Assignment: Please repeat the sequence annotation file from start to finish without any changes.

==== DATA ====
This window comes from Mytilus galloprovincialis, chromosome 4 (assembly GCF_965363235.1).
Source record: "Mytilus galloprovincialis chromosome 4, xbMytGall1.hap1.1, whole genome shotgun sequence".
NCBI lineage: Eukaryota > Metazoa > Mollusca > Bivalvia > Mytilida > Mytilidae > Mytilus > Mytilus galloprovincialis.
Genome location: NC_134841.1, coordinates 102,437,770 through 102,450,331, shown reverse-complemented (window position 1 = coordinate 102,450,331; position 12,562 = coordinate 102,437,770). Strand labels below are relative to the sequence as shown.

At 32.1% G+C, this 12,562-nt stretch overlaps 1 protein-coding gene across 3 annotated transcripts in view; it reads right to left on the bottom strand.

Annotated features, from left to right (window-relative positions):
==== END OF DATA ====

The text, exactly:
This window comes from Mytilus galloprovincialis, chromosome 4 (assembly GCF_965363235.1).
Source record: "Mytilus galloprovincialis chromosome 4, xbMytGall1.hap1.1, whole genome shotgun sequence".
NCBI lineage: Eukaryota > Metazoa > Mollusca > Bivalvia > Mytilida > Mytilidae > Mytilus > Mytilus galloprovincialis.
Genome location: NC_134841.1, coordinates 102,437,770 through 102,450,331, shown reverse-complemented (window position 1 = coordinate 102,450,331; position 12,562 = coordinate 102,437,770). Strand labels below are relative to the sequence as shown.

At 32.1% G+C, this 12,562-nt stretch overlaps 1 protein-coding gene across 3 annotated transcripts in view; it reads right to left on the bottom strand.

Annotated features, from left to right (window-relative positions):